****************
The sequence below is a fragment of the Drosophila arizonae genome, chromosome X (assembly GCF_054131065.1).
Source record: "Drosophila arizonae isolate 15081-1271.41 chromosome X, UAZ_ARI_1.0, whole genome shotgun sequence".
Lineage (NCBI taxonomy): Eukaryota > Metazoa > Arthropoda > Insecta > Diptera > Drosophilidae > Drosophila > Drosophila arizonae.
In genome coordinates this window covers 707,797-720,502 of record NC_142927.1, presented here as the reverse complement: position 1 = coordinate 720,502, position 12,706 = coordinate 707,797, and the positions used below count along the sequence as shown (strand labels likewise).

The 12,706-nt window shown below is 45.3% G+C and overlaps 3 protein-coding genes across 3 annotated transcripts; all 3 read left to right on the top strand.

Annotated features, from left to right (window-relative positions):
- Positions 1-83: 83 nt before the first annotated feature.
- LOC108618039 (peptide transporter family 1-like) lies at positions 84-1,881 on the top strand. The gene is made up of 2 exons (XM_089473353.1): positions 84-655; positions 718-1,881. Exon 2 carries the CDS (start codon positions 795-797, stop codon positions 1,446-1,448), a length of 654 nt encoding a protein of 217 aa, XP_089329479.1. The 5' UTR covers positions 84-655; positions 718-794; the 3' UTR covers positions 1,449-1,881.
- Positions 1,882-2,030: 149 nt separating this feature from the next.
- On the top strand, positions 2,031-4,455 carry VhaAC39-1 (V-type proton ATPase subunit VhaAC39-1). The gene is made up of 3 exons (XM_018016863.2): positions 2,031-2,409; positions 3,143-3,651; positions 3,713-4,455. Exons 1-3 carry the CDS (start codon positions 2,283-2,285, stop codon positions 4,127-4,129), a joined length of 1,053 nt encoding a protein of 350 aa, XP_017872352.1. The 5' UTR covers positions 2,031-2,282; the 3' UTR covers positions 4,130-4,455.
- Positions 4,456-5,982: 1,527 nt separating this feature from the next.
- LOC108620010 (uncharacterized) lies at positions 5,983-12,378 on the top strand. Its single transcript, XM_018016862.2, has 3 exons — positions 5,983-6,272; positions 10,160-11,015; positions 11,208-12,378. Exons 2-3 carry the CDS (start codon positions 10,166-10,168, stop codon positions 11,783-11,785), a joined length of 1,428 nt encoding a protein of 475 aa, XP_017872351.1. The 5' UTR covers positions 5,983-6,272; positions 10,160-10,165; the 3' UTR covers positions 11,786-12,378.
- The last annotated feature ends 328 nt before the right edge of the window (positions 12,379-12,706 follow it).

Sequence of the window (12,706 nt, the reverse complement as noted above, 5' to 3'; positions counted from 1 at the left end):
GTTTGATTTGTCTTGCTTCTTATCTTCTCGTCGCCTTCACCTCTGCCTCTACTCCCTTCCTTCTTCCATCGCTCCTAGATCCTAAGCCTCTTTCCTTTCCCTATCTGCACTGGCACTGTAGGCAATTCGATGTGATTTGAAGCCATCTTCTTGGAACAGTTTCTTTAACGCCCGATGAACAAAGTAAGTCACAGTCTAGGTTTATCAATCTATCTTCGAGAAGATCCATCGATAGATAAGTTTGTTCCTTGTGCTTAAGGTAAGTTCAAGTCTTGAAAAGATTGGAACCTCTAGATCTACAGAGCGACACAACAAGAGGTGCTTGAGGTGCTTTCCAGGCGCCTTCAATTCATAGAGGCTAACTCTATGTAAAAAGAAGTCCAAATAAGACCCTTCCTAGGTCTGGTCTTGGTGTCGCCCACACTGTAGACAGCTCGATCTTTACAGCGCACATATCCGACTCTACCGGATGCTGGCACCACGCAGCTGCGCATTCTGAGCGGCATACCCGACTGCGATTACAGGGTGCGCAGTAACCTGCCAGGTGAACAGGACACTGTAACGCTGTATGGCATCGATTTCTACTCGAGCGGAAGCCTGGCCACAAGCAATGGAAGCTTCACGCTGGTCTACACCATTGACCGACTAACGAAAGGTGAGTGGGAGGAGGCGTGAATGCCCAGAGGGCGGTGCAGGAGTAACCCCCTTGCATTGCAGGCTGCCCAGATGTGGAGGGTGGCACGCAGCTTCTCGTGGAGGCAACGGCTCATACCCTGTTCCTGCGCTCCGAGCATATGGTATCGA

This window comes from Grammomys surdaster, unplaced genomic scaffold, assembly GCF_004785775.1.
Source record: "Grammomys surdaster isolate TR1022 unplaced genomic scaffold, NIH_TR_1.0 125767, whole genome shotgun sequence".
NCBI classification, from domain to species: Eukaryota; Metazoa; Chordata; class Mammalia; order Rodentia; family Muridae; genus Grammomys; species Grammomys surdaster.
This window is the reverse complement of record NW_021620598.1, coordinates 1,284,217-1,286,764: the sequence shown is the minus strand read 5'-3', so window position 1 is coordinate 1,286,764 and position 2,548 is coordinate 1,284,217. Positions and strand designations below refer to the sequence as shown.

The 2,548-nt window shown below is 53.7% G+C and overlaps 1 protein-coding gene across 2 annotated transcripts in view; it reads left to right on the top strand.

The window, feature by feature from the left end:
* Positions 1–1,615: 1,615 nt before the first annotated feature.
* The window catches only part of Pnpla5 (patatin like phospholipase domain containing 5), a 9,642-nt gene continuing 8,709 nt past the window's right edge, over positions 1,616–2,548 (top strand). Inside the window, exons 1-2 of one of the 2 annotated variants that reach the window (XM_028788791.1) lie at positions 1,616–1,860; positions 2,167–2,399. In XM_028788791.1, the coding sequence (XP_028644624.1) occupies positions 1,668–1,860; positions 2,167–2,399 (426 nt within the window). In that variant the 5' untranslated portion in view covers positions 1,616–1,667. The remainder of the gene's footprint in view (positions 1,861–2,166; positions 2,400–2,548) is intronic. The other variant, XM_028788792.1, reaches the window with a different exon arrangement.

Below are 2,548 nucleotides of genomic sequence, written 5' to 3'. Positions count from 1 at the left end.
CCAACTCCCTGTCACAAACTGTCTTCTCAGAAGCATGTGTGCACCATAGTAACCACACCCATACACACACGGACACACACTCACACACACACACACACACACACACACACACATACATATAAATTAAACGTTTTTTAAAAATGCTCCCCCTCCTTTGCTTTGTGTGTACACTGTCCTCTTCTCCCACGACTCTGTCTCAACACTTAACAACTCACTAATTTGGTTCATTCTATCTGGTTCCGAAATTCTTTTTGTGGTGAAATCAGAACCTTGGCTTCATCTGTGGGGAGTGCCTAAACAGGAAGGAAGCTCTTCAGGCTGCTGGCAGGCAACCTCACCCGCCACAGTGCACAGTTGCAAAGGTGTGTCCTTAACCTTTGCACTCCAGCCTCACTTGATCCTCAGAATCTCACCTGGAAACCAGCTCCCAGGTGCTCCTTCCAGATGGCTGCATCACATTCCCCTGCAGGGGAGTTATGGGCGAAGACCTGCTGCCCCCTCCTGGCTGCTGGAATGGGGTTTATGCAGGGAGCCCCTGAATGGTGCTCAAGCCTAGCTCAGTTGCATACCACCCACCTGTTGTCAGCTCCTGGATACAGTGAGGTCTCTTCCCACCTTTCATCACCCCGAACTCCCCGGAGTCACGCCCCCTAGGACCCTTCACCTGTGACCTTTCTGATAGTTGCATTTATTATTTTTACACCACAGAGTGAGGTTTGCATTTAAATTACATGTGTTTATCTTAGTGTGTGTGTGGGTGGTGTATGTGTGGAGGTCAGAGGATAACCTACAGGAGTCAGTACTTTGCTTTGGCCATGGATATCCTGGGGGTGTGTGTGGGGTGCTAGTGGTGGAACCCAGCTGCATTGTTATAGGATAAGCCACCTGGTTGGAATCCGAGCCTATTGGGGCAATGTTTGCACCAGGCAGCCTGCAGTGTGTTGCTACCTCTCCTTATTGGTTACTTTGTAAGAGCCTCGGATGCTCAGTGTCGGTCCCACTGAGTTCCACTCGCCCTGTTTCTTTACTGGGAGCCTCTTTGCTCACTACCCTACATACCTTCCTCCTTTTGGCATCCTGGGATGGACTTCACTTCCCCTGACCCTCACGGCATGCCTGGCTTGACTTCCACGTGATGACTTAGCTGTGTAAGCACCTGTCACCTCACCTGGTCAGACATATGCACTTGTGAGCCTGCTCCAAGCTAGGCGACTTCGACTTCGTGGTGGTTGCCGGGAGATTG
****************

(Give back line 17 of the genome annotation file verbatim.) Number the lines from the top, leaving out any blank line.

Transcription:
Source record: "Grammomys surdaster isolate TR1022 unplaced genomic scaffold, NIH_TR_1.0 125767, whole genome shotgun sequence".